Positive Sleep Strategies for Shift Workers

Most of us need anywhere between 7 and 9 hours of sleep each night to feel rested and recharged for the next day. When we’re busy or stressed, our sleep patterns can change and the amount of sleep we get each night is negatively impacted.

Research suggests that better sleep is linked with higher levels of concentration and performance, and higher levels of wellbeing. Poor sleep has been associated with various symptoms of depression, anxiety, and stress.

Strategies for better sleep:

  1. Lie down to go to sleep only when you are actually sleepy. For some people, this means that you will go to bed a lot later than usual.
  2. Do not use your bed for anything except sleeping. Do not read, watch TV, use electronic devices or eat in bed.
  3. If you don’t fall asleep within 30 minutes after turning out the light, get up, go to another room, and do something that is not too arousing (e.g. read a magazine)
  4. If you return to bed and still cannot sleep, repeat rule 3.
  5. If you wake up during the night and cannot go back to sleep, follow rules 3 and 4.
  6. Get up at about the same time every morning, seven days a week, regardless of how long you have slept.

How do I create an environment that helps me sleep?

Sleep loss and fatigue can be issues for shift worker so creating the best environment for success is important.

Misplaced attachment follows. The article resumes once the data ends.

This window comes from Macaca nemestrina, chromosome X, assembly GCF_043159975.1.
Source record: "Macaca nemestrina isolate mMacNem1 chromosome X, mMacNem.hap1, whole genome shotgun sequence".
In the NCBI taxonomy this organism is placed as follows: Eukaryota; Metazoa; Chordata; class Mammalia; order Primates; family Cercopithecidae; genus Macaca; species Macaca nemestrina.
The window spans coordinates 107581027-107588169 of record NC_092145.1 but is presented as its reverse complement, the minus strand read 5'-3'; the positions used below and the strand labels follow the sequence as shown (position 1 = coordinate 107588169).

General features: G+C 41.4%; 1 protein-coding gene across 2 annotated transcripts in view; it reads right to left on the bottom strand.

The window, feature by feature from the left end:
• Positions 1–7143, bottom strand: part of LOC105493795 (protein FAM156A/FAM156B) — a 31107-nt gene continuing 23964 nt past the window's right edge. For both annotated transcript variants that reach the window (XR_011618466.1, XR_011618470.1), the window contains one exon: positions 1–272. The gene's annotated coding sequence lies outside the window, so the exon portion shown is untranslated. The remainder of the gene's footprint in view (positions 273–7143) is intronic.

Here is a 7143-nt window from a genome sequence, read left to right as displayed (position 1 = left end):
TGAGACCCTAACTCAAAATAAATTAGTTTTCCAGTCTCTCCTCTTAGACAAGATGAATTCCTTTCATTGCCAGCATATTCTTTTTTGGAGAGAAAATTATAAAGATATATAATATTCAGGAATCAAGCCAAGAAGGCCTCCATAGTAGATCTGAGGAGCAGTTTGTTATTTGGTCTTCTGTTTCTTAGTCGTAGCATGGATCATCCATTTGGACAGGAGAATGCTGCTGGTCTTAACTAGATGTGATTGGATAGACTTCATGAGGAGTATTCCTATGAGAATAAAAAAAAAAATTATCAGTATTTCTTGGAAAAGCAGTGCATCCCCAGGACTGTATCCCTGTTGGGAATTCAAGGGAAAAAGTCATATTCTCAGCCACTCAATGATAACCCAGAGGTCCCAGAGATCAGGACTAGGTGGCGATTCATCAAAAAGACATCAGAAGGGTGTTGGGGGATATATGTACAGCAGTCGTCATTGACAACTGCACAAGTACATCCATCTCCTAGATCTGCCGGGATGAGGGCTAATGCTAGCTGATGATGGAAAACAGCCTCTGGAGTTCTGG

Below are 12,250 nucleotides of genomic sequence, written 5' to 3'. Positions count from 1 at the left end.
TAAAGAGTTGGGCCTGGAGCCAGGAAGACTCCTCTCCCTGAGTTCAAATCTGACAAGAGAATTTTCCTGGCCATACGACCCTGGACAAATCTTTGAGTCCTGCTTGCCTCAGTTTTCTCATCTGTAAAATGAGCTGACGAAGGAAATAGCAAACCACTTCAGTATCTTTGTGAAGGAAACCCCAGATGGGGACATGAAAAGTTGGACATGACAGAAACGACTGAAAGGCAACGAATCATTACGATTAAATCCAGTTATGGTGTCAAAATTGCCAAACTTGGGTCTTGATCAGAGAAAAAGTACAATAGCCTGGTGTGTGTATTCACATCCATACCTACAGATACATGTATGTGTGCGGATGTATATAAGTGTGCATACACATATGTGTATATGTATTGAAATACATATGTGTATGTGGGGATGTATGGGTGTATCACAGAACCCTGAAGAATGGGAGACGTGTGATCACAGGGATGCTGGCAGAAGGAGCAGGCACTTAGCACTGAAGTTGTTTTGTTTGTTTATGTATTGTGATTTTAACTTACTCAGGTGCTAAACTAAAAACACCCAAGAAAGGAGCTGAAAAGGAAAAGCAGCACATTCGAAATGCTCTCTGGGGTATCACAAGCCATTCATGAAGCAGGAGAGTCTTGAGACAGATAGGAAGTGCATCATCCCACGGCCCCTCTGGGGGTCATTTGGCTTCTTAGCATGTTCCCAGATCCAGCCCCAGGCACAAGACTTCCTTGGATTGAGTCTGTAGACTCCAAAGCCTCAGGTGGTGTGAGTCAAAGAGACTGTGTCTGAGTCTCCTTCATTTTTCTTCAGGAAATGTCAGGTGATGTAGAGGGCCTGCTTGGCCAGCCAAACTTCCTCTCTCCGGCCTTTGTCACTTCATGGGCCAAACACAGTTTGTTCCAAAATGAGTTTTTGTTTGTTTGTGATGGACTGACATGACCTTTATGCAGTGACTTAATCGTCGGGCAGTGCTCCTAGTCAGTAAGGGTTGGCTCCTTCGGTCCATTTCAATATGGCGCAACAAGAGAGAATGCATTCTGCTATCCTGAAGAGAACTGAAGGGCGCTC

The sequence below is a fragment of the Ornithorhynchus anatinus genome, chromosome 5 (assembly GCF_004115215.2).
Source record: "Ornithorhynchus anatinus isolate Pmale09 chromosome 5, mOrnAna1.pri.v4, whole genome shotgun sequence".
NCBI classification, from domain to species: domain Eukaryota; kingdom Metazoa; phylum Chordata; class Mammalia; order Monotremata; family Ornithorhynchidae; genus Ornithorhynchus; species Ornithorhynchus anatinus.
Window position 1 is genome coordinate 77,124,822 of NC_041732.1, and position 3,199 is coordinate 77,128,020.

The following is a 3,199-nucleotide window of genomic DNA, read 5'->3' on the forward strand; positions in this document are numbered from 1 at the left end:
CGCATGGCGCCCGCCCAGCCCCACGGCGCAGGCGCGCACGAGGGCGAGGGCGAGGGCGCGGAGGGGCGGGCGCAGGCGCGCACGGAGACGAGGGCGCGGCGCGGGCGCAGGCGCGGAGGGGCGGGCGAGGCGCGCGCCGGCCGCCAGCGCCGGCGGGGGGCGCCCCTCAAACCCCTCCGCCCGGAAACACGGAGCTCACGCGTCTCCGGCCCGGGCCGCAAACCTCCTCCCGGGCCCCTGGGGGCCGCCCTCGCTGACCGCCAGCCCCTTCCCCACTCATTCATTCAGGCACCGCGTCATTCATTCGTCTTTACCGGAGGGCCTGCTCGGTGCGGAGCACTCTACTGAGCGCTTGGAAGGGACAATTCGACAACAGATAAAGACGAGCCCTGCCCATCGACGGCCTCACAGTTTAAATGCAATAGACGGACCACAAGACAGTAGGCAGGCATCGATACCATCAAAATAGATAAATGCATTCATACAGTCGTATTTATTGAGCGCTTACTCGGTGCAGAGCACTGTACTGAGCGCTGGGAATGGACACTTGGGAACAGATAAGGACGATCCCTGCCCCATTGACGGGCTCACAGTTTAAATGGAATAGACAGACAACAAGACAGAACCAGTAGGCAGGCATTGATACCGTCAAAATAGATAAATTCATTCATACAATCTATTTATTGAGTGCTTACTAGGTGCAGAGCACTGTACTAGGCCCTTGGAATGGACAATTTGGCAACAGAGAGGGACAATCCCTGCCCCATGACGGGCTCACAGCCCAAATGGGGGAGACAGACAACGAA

Daytime sleep is usually lighter, shorter and of lower quality than night-time sleep. It can be disturbed due to warmer temperatures and daytime noise.

Try to implement the following strategies:

• Use your bedroom only for sleep and intimacy.
• If your environment is noisy consider using earplugs or white noise to assist.
• Ask those who live with you not to disturb you and to keep noise to a minimum.
• Use blackout blinds, heavy curtains or eye shades to darken the room.
• Keep the bedroom temperature to a comfortable 16-24 degrees.
• Keep your bedroom technology free.

Sleep strategies for shift workers:

• Try using a diary to record your sleep patterns and any challenges you face as this may help you understand when you feel most tired.
• If you work regular shifts, try going to bed at different times e.g. shortly after you get home from work, or stay up for a period and sleep before your next shift to identify what works best for you.
• Try having a short sleep before your first night shift.
• When you are coming off a period of night shifts, have a short sleep and then go to bed earlier that night.
• Once you have identified a sleep schedule that works for you, try to stick with it.


Sunette Opperman

WHS & IMS Manager